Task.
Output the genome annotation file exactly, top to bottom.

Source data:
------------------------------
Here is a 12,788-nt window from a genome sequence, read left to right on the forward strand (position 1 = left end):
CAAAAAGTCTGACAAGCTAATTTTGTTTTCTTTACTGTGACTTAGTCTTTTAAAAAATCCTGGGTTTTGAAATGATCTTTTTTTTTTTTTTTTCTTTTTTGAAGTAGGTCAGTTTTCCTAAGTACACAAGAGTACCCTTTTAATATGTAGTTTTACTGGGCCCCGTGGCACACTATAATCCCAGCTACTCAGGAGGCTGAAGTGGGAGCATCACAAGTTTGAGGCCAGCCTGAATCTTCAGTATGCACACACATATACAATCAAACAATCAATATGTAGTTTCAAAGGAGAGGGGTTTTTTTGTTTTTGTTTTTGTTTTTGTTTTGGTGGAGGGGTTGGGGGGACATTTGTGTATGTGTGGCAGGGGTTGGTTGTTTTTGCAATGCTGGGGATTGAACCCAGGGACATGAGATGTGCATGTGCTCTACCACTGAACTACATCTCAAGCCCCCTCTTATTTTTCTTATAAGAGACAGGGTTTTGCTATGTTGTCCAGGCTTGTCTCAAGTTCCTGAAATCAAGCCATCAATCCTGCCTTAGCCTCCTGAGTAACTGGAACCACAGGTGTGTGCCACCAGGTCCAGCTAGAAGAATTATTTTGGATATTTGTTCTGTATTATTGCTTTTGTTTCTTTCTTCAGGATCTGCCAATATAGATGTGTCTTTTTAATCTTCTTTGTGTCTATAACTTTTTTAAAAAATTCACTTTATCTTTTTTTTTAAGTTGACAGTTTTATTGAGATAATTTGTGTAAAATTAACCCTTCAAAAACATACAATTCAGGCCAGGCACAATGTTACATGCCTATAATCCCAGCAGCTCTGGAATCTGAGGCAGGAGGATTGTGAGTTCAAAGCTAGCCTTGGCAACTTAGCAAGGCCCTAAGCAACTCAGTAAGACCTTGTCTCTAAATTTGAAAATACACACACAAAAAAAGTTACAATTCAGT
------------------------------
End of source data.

Here is a 12,788-nt window from a genome sequence, read left to right on the forward strand (position 1 = left end):
CAAAAAGTCTGACAAGCTAATTTTGTTTTCTTTACTGTGACTTAGTCTTTTAAAAAATCCTGGGTTTTGAAATGATCTTTTTTTTTTTTTTTTCTTTTTTGAAGTAGGTCAGTTTTCCTAAGTACACAAGAGTACCCTTTTAATATGTAGTTTTACTGGGCCCCGTGGCACACTATAATCCCAGCTACTCAGGAGGCTGAAGTGGGAGCATCACAAGTTTGAGGCCAGCCTGAATCTTCAGTATGCACACACATATACAATCAAACAATCAATATGTAGTTTCAAAGGAGAGGGGTTTTTTTGTTTTTGTTTTTGTTTTTGTTTTGGTGGAGGGGTTGGGGGGACATTTGTGTATGTGTGGCAGGGGTTGGTTGTTTTTGCAATGCTGGGGATTGAACCCAGGGACATGAGATGTGCATGTGCTCTACCACTGAACTACATCTCAAGCCCCCTCTTATTTTTCTTATAAGAGACAGGGTTTTGCTATGTTGTCCAGGCTTGTCTCAAGTTCCTGAAATCAAGCCATCAATCCTGCCTTAGCCTCCTGAGTAACTGGAACCACAGGTGTGTGCCACCAGGTCCAGCTAGAAGAATTATTTTGGATATTTGTTCTGTATTATTGCTTTTGTTTCTTTCTTCAGGATCTGCCAATATAGATGTGTCTTTTTAATCTTCTTTGTGTCTATAACTTTTTTAAAAAATTCACTTTATCTTTTTTTTTAAGTTGACAGTTTTATTGAGATAATTTGTGTAAAATTAACCCTTCAAAAACATACAATTCAGGCCAGGCACAATGTTACATGCCTATAATCCCAGCAGCTCTGGAATCTGAGGCAGGAGGATTGTGAGTTCAAAGCTAGCCTTGGCAACTTAGCAAGGCCCTAAGCAACTCAGTAAGACCTTGTCTCTAAATTTGAAAATACACACACAAAAAAAGTTACAATTCAGT